As with the other EUROMED countries, this assistance has had an important effect on Turkey, imbricating it ever more fully into EU structures—in spite of anti-Turkish sentiment complicating its application for ascension. Since 1988 sixty Turkish coproductions have been arranged with European partners through the Eurimages program alone (Demirhan 2008). With a rate of film production in Turkey during the 1990s below twenty films per year, we recognize that this number has been about 10 percent of annual production. Such support has helped revitalize the industry. Indeed we can note successes such as the various film festival prizes for Nuri Bilge Ceylan, Yesim Ustaoglu, and Tayfun Perisemboglu bringing international attention. However, these celebrated representatives of an auteurist Turkish cinema frequently if not exclusively produce their works as coproductions with European partners.

Along with art film, popular film has also experienced a boom. This productivity could be described as deriving from an indigenous development: the Turkish economy has been flourishing in the new millennium, expanding at rates in line with Brazil and India. However, in the era of globalized economies the boom should not be understood as a national phenomenon, but as in the case of Brazil and India deriving from external investments of finance capital. And in the case of Turkey, much of that capital comes from Europe and especially from Germany; Turkey may not be part of the EU free trade zone, but it is a preferred site of investment.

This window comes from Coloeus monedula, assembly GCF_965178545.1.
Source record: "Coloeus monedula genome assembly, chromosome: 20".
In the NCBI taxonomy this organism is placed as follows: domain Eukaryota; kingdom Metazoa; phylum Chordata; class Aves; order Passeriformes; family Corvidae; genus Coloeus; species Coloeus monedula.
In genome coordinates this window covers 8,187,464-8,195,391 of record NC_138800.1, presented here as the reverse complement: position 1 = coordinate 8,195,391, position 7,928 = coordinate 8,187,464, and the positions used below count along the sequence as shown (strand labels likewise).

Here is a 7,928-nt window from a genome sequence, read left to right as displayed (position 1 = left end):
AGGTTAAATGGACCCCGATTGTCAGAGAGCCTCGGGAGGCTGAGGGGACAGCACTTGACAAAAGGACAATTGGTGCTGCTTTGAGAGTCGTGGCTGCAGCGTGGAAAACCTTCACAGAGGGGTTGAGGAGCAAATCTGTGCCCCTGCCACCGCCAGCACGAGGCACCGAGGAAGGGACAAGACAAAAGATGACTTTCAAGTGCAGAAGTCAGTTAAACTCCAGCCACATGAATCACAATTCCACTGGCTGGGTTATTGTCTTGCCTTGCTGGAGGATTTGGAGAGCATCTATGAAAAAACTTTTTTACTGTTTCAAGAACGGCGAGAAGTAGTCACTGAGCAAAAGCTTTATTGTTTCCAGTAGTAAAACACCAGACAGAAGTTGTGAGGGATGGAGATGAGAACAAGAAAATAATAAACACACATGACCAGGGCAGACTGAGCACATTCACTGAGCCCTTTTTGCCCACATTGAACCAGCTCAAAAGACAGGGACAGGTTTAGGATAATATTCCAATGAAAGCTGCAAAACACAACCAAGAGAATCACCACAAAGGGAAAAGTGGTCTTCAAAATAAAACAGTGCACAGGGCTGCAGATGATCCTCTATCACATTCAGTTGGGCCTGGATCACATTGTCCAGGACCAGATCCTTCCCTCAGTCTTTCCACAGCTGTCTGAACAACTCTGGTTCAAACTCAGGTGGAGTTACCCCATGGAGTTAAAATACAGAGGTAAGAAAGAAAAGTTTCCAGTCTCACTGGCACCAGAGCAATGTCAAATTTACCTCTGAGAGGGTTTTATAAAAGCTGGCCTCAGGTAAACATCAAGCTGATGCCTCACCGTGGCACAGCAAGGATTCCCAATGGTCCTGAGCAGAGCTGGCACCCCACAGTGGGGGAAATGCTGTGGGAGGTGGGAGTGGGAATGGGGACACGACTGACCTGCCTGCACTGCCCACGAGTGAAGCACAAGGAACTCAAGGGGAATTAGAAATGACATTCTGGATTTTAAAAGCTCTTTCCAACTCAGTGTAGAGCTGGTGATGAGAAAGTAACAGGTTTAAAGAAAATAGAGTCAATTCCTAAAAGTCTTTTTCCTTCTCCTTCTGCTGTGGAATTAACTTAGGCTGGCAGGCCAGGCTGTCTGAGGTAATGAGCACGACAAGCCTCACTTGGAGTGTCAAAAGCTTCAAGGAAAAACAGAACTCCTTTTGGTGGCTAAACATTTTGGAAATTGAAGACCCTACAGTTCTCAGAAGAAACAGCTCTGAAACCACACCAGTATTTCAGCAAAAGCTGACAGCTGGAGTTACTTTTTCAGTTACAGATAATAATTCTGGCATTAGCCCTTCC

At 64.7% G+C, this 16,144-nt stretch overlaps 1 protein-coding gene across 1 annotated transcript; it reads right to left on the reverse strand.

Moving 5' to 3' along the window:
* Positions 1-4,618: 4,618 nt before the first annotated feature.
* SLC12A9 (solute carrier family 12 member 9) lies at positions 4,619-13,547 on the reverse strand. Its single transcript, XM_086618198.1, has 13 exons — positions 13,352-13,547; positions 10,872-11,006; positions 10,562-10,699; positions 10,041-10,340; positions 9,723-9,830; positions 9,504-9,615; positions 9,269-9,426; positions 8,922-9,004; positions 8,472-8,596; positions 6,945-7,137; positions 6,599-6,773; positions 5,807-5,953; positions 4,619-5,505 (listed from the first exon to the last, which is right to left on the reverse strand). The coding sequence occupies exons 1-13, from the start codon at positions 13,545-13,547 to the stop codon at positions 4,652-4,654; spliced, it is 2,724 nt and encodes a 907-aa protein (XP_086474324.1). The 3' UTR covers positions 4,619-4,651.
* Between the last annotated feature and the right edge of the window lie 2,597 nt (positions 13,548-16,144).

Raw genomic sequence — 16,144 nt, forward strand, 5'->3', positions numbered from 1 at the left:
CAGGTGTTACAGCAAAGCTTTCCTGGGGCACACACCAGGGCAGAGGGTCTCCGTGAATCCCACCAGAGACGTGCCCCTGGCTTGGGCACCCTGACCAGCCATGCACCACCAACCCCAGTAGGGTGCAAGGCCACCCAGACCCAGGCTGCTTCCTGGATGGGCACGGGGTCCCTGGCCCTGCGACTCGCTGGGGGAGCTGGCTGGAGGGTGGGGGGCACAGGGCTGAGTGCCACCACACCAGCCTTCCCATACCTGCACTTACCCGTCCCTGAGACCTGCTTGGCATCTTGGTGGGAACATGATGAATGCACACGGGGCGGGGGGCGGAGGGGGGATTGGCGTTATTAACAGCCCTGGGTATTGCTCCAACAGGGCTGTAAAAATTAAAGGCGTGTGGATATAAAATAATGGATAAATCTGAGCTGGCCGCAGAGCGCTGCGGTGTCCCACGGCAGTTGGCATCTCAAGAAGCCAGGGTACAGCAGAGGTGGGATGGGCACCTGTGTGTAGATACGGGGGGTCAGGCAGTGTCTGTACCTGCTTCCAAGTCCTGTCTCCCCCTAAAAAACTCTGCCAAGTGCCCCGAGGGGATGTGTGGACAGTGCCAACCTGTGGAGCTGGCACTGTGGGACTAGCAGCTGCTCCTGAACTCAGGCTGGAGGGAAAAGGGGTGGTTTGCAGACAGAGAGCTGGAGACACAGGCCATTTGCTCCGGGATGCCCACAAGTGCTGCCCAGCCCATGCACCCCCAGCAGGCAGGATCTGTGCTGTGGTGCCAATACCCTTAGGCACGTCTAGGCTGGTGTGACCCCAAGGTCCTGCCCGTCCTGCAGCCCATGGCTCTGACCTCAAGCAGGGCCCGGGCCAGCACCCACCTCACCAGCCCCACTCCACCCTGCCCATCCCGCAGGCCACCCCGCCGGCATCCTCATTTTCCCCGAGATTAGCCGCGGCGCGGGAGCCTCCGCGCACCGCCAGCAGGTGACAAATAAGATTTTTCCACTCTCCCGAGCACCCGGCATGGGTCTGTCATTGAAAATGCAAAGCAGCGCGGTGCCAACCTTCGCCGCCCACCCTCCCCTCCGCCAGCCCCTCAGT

Thus EU economic and political investments are not simply benevolent mechanisms of support for local culture and indigenous peoples. As interzone it is not European or specifically German society that has changed; Turkish society has undergone dynamic changes as well. This investment transforms and reshapes Turkish culture. Mine Gencel Bek astutely argues that the relationship to the EU has had a bifurcated effect on the Turkish media in general (2009: 79). On a political level, the EU has pushed forward a democratizing agenda, which Bek sees positively. On the economic level, the entry into the European free market has brought new market pressures to bear on the industry. The EU forced competition and opened Turkish media to outside ownership, as with the presence in Turkey of the Axel Springer AG and its investment in the Dogan group, publisher of the HUrriyet daily newspaper. In film production we can note similar investments. Turkish popular film is profitable for European media funds, and production companies such as Geopoly or Plato Film Production bring European monies to Turkish popular film projects. Considering print and broadcast media Bek assesses that in this process "commercialization is being favored over communication" (2009: 79). We can extend this to film. The Turkish public sphere is being recreated as a consumer society of products from a culture industry financed in part by a Europe to which Turkey nevertheless remains outside. There is much more that could and should be said about these developments, but the key point here is that as part of this interzone, the revitalization of production in Turkey's film industry interconnects with the development of a new cinematic space in Germany.